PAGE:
Brenman Award Night

Posted November 1, 2013 by cmb12
Categories: Cemetery

Char Bah and Lawrence Carter

Char Bah and Lawrence Carter

From left - Mumini, Char, Maimoona and Dwayne

From left – Mumini, Char, Maimoona and Dwayne

Reading of the Proclamation

Reading of the Proclamation

On October 22, I received the 2013 Alexandria, Virginia “Ben Brenman Archaeology Award”. The award was for my work on the Alexandria Freedmen Cemetery.

Language from the Proclamation

Language from the Proclamation

The Mayor of Alexandria and the Alexandria City Council provided the awardees with their “Proclamation” and a special design plaque from Archaeology.

Several people came out to support me including my husband, daughter and son-in-law, Mr. and Mrs. McCrae, Mr. James E. Henson, Christa Wattres, Karen White, and Mr. Lawrence Carter.

I have provided pictures from the event that Mr. Lawrence Carter provided.

Winner of the 2013 “Ben Brenman Archaeology Award”

Posted October 1, 2013 by cmb12
Categories: Cemetery, Home

I am glad to share with you that I have been selected as one of the recipients of the 2013 Alexandria, Virginia “Ben Brenman Archaeology Awards”. This award is for my work on the Alexandria Freedmen Cemetery. I will be receiving this award on October 22, 2013, by the Mayor of Alexandria and the Alexandria City Council.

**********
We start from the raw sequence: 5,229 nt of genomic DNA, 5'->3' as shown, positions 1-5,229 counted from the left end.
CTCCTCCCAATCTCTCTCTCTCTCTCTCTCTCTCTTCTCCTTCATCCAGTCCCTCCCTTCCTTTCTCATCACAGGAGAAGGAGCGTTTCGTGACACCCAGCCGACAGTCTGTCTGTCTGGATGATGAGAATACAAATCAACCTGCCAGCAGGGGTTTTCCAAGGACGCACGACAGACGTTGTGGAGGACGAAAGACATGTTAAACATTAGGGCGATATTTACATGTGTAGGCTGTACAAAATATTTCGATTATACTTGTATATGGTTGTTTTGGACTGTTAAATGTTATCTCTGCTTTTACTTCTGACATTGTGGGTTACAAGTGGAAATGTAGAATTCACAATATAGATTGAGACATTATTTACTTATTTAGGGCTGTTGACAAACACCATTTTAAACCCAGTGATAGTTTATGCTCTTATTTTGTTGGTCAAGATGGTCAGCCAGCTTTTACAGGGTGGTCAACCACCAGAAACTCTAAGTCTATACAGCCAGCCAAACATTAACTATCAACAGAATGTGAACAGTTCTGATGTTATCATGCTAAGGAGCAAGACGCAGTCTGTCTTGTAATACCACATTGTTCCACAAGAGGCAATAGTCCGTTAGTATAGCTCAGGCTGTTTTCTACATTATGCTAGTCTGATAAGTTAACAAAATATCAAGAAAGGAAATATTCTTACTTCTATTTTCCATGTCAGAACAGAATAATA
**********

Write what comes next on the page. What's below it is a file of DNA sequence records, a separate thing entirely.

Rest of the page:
The award is not just about my work in finding descendants of the Alexandria Freedmen Cemetery, but it is about the descendants who allow me to research their families; and document their ancestors’ role in American History. For all of the descendants, I thank you for allowing me into your lives. I hope all of you will join me when I receive this award for all of us:

Date: October 22, 2013
Time: 7:00 p.m.
Location: City Council Chambers at City Hall
301 King Street, 2nd Floor
Alexandria, Virginia 22314

This event is open to the public. I am inviting anyone who wants to attend. Thank you.

Searching for Descendants of the Alexandria Freedmen Cemetery

Posted September 2, 2013 by cmb12
Categories: Cemetery, Home

Over 1700 African Americans are buried at the “Alexandria Freedmen Cemetery” located at Church and Washington Street in Alexandria, VA. These African Americans were contraband of the Civil War. They fought, walked, and ran from their slave owners to areas that provided them safety. Freed African Americans were also at risk during the Civil War and many of them found the same safety net as the slaves. For more information on the Alexandria Freedmen Cemetery, go to the “The Friends of Freedmen’s Cemetery” site at